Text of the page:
Neptune comes to opposition on September 2, and this is the best month to try to observe this elusive planet. It might seem strange that Neptune is so much harder to find than Uranus. The two planets are comparable in size and nature, and both are in the outer reaches of the solar system. But Neptune is much further out from the Sun than Uranus - an average of 4.5 Billion km to Uranus' 2.9 Billion. This has a double whammy effect on Neptune's apparent brightness from the Earth. The distance of Uranus to the Sun is only about 63% of Neptune's, but that means that Neptune only gets about 40% of the amount...

August Night Sky

August brings one of the year's major meteor showers - the Perseids. The term shower is rather is misnomer, as it implies a constant stream for its duration. What you get is a steady trickle, typically of one every few minutes. The maximum is due on the night of 11 Aug. There will be a first quarter moon, but very low in the south, so it should not provide much visual interference. All you need do is to get a comfortable seat looking skywards, ideally roughly facing east, but the direction doesn't matter much. And then just watch for as long as you feel comfortable. If it suits you to stay up late,...

July Night Sky

Midsummer is our one chance to look at the night sky in the direction of the galactic centre. This is in Sagittarius, which never rises far above the southern horizon. (Our compensation is that we in the northern hemisphere are better placed to look at nearby galaxy clusters in Virgo and Coma Berenices!). We can't see all the way to the galactic centre in visible light, as dark clouds of interstellar dust get in the way, but if we look in that general direction there are many interesting nebulae near enough to be seen in binoculars, and offering very good views in a good size telescope....

June Night Sky

June has the shortest, and least dark, nights, and therefore is generally not a good time for observing. This June, however,we have two planets at or near opposition. Mars came to opposition late in May, and Saturn reaches it in early June. This is good, and bad, news. The good news is that planets, or at least the brighter ones, are easy to see in twilight, and can be seen better than in a fully dark sky when they are almost blinding through a telescope. The bad news is that if they are at opposition at this time of year they will be very low in the sky - they are opposite the sun, and therefore...

May Sky

A slight change of title this month, as I will concentrate on the transit of Mercury on May 9. A transit is the term used when a celestial object passes in front of a bigger one from the relevant view point, and can therefore at least in theory be seen against the bigger object's disc. In the solar system, the most commonly observed transits are those of Jupiter's four Gallilean moons, which frequently pass in front of Jupiter from our viewpoint - though spotting them is another matter, even when you know they are there! (If the object passing in front is comparable in apparent size to the object...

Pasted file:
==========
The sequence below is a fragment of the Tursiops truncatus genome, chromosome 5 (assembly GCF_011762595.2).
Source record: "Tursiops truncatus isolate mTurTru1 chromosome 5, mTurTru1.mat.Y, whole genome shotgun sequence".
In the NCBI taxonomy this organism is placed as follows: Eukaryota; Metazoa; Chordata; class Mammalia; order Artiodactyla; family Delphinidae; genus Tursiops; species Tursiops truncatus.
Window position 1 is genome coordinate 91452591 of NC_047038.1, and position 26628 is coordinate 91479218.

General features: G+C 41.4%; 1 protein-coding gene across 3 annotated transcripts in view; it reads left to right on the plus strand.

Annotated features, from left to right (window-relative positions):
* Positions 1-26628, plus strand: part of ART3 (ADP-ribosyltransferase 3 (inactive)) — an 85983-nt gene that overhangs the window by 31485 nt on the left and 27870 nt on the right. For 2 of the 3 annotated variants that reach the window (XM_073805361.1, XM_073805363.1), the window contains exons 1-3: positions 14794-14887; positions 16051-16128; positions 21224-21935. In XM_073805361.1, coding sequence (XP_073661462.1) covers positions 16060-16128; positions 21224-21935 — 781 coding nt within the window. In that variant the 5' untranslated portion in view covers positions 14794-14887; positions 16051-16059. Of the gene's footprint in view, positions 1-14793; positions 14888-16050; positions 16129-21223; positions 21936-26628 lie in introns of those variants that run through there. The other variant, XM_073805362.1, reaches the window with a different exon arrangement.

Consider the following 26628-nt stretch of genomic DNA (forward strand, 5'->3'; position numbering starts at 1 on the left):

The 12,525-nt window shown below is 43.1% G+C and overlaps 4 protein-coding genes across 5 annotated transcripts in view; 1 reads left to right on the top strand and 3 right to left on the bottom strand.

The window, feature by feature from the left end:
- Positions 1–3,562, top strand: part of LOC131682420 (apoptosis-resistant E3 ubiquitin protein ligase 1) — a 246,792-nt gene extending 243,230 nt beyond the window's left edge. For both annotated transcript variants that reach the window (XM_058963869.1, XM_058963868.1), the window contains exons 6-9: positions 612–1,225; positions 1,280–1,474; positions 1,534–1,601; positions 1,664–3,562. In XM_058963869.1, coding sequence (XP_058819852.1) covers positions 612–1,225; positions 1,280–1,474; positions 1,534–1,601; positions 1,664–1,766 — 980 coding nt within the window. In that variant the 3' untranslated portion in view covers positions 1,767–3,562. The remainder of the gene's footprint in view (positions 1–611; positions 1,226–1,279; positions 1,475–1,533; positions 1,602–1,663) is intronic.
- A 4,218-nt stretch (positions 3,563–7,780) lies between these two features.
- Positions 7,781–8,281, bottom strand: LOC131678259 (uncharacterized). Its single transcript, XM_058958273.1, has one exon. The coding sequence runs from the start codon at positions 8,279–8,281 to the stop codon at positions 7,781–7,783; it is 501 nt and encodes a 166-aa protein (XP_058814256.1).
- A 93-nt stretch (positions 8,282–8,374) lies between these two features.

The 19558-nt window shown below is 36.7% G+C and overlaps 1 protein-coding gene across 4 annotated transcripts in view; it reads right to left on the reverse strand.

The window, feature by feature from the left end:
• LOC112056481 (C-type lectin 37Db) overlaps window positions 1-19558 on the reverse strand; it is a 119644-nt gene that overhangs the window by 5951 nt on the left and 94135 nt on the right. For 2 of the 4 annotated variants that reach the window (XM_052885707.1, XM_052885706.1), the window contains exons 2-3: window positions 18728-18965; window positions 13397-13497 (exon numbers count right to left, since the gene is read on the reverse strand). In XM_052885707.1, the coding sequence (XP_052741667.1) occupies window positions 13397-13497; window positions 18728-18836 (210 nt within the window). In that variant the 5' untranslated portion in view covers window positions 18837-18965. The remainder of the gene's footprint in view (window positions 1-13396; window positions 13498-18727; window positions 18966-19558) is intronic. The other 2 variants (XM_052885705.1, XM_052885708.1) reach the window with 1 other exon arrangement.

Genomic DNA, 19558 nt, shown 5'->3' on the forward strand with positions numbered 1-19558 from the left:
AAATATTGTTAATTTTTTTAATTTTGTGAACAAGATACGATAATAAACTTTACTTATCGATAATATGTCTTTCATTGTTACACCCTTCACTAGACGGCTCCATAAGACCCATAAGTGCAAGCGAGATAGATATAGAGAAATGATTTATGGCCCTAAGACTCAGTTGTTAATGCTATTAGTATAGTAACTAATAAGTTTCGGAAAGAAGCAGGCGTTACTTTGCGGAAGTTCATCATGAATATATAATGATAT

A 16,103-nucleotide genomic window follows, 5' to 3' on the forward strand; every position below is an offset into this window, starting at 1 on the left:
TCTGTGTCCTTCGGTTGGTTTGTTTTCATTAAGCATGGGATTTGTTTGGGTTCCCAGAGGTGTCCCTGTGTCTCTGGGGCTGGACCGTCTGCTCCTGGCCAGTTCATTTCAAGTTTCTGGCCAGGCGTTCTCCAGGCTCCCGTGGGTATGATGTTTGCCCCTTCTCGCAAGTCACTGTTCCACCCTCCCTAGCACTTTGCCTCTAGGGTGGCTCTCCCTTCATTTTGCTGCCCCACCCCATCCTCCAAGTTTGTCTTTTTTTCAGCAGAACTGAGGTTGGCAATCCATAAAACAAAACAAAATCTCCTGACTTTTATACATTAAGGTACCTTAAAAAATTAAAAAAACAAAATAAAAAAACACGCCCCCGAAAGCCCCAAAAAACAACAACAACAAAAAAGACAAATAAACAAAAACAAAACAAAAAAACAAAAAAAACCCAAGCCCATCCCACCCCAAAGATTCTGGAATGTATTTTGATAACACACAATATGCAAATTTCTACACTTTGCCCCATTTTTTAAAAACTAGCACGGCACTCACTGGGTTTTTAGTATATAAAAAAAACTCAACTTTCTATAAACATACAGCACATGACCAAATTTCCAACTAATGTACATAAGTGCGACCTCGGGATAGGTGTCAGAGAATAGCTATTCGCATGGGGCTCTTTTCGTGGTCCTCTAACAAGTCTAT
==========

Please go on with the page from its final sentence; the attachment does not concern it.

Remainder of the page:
April Night Sky

April is your best opportunity this year to see Mercury (or, at least, it is if you, like me, are an evening, rather than morning, person!) Mercury is never very far from the Sun, but on April 18 it reaches its maximum at this apparition of 20 degrees east of it. This means that Mercury will be roughly where the sun will be in the sky in May -i.e further north, and therefore further above the horizon after sunset , and hence easier to spot. The best time to look is about 1/2 hour after sunset, and it is worth trying on any day in the 2nd half of April . You will need a good view of the horizon...

March Night Sky

The recent dearth of bright planets in the evening sky is coming to an end as Jupiter reaches opposition on 8 March. It is then at its closest, biggest (44"), and brightest (-2.5), though with Jupiter the more important thing is how well placed it is in the sky; if you can see it at all you always get a good size disc. You won't need a star map to find it. Jupiter is the brightest object (apart from the moon) in the evening sky at the moment, and it rises steadily in the east as the evening progresses, before it culminates due south around midnight, some 40 degrees above the horizon. It shines...

February Night Sky

February is a good month to see two very different nebulae, the Eskimo and the Rosette. The Eskimo Nebula, NGC 2392 is a planetary nebula in Gemini. It was discovered by Herschel, though after he had moved to Slough. Planetary nebulae have nothing to do with planets , but tend to be circular and quite bright (hence the name), and may be quite small. The Eskimo nebula certainly fits the bill, as it is about 45" across (about the same angular size as Jupiter), and has a very distinct, complex central bright area, surrounded by a fainter halo (once seen as an Eskimo face and hood). It is in fact...

January Night Sky

The strange winter we have been having this year so far has been hopeless for observing. There is so much moisture around that the rare gaps between spells of wind and rain have been murky rather than clear, with the brighter stars showing faintly through. We can hope for clearer skies in the new month and year. Since they have been so absent, I thought I would focus on the major sights that can be enjoyed with binoculars in January, just to get re-acquainted with the winter sky. The map below shows a broad aspect of the view south at about 9pm mid month. I have ringed in red the main items...


Dick Phillips was an educator in physics and astronomy, a musician and a man of passionate feelings who cared deeply about his fellow human beings. His wonder of the Universe led him to contemplate the heavens with the naked eye and through astronomical telescopes.

From 1977 to 2002 Dick recorded his astronomical observations in three log books, leaving a legacy of drawings and the written word, including some very personal views. Those of us who had the pleasure of observing with Dick wanted to share these hundreds of pages with a wider audience so we will be loading them onto this archive over the coming weeks. We hope that you will enjoy them.